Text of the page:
As a child, Frank developed an interest in his late father's sizable library, particularly in the works of his favorite author William Shakespeare. Census records show that Frank attended school throughout his childhood, and he reportedly wanted to become a teacher.
The State Guard's first major engagement was the Battle of Wilson's Creek on August 10, 1861. The state troops fought under Major General Sterling Price alongside the Confederate troops of Brigadier General Ben McCulloch. They numbered in all about 12,000 men. Opposing them was the Army of the West under Union Brigadier General Nathaniel Lyon, totalling 5,400 men. Lyon was killed leading a charge, and his army, under Major General Samuel D. Sturgis, then retreated to Springfield, Missouri. The battle cost the Confederates 1,095 men and the Union 1,235 men, and allowed the victorious Confederates to advance farther north.
On September 13, 1861, Sterling Price's State Guard, including Frank James, besieged Lexington, Missouri, garrisoned by 3,500 men of the Union army, under Colonel James A. Mulligan. On September 20, Price's men finally attacked, and by the early afternoon Mulligan and his men had surrendered. The Confederates had lost 100 men, while the Union forces' losses were estimated at 1,774 men. The Battle of Lexington was the second major victory for the State Guard, and the Confederates gained control of southwestern Missouri by October.
Frank James fell ill and was left behind when the Confederate forces later retreated. He surrendered to Union forces, was paroled and was allowed to return home. However, he was arrested by the local pro-Union militia and not released until he signed an oath of allegiance to the Union.
A bitter guerrilla conflict was soon being waged across the state between bands of Confederate irregulars (commonly known as bushwhackers) and the Federal forces. By early 1863, Frank had joined a guerrilla band led by a former saddler named Fernando Scott. Before long he had switched to the infamous William Clarke Quantrill, attacking both the Union forces and their civilian Union supporters in western Missouri.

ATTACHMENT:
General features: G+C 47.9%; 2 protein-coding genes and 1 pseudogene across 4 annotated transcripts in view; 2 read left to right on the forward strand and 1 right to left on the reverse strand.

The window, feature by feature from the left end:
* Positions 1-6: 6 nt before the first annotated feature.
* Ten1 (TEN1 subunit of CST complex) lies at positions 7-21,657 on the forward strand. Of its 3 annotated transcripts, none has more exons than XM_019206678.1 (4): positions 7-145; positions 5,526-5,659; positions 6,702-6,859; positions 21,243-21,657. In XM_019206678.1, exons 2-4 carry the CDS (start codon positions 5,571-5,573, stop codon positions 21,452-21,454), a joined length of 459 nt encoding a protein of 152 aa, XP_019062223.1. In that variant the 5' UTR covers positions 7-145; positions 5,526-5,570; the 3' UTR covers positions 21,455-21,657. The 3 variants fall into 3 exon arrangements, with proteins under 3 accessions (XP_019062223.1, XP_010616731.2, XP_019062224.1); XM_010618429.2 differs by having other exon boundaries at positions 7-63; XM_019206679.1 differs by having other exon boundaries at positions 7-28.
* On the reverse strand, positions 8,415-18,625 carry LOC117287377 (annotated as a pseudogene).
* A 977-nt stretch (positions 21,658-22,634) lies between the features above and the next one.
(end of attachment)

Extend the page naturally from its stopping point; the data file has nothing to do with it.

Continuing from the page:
The warfare was savage, with atrocities committed by both sides. Militiamen searching for Frank and Fernando Scott's band, for example, raided the Samuel farm and briefly (but not fatally) hanged Dr. Reuben Samuel, Frank's stepfather, torturing him to reveal the location of the guerrillas. Shortly afterward, Frank joined Quantrill's band in the August 21, 1863, Lawrence Massacre.
During his years as a bandit, Frank was involved in at least four shootouts between 1868 and 1876, resulting in the deaths of four bank employees or citizens. The most famous incident was the disastrous Northfield, Minnesota raid on September 7, 1876, that ended with the death or capture of most of the gang.
Aaron Mittenthal, the future grandparent of composer Aaron Copland, who would go on to romanticize the life of the contemporary outlaw Billy the Kid in his 1938 ballet, hired Frank James to work at a Dallas wholesale and retail dry-goods store. It was James's running off with the store's profits that convinced the Mittenthals to leave Texas and return to New York City.
Five months after the murder of his brother Jesse in 1882, Frank boarded a train to Jefferson City, Missouri, where he had an appointment with the governor in the state capitol. Placing his holster in Governor Crittenden's hands, he explained,
Accounts say that Frank surrendered with the understanding that he would not be extradited to Northfield, Minnesota
Frank was tried for only two of the robberies/murders – one in Gallatin, Missouri for the July 15, 1881 robbery of the Rock Island Line train at Winston, Missouri, in which the train engineer and a passenger were killed, and the other in Huntsville, Alabama for the March 11, 1881 robbery of a United States Army Corps of Engineers payroll at Muscle Shoals, Alabama. Missouri General Joe Shelby testified on James' behalf in the Missouri trial. The court was overwhelmed as the two old Confederate veterans embraced. No Missouri jury would have sentenced James after that demonstration. He was acquitted in Alabama as well. Afterwards, Missouri accepted legal jurisdiction over him for other charges but they never came to trial. The Missouri political establishment also kept him from being extradited to Minnesota to be tried in connection with the Northfield Raid.
In the last thirty years of his life, James worked a variety of jobs, including as a shoe salesman and then as a theater guard in St. Louis. One of the theater's spins to attract patrons was their use of the phrase "Come get your ticket punched by the legendary Frank James." He also served as an AT&T telegraph operator in St. Joseph, Missouri. With his old comrade Cole Younger, James took up the lecture circuit. In 1902, former Missourian Sam Hildreth, a leading thoroughbred horse trainer and owner, hired James as the betting commissioner at the Fair Grounds Race Track in New Orleans.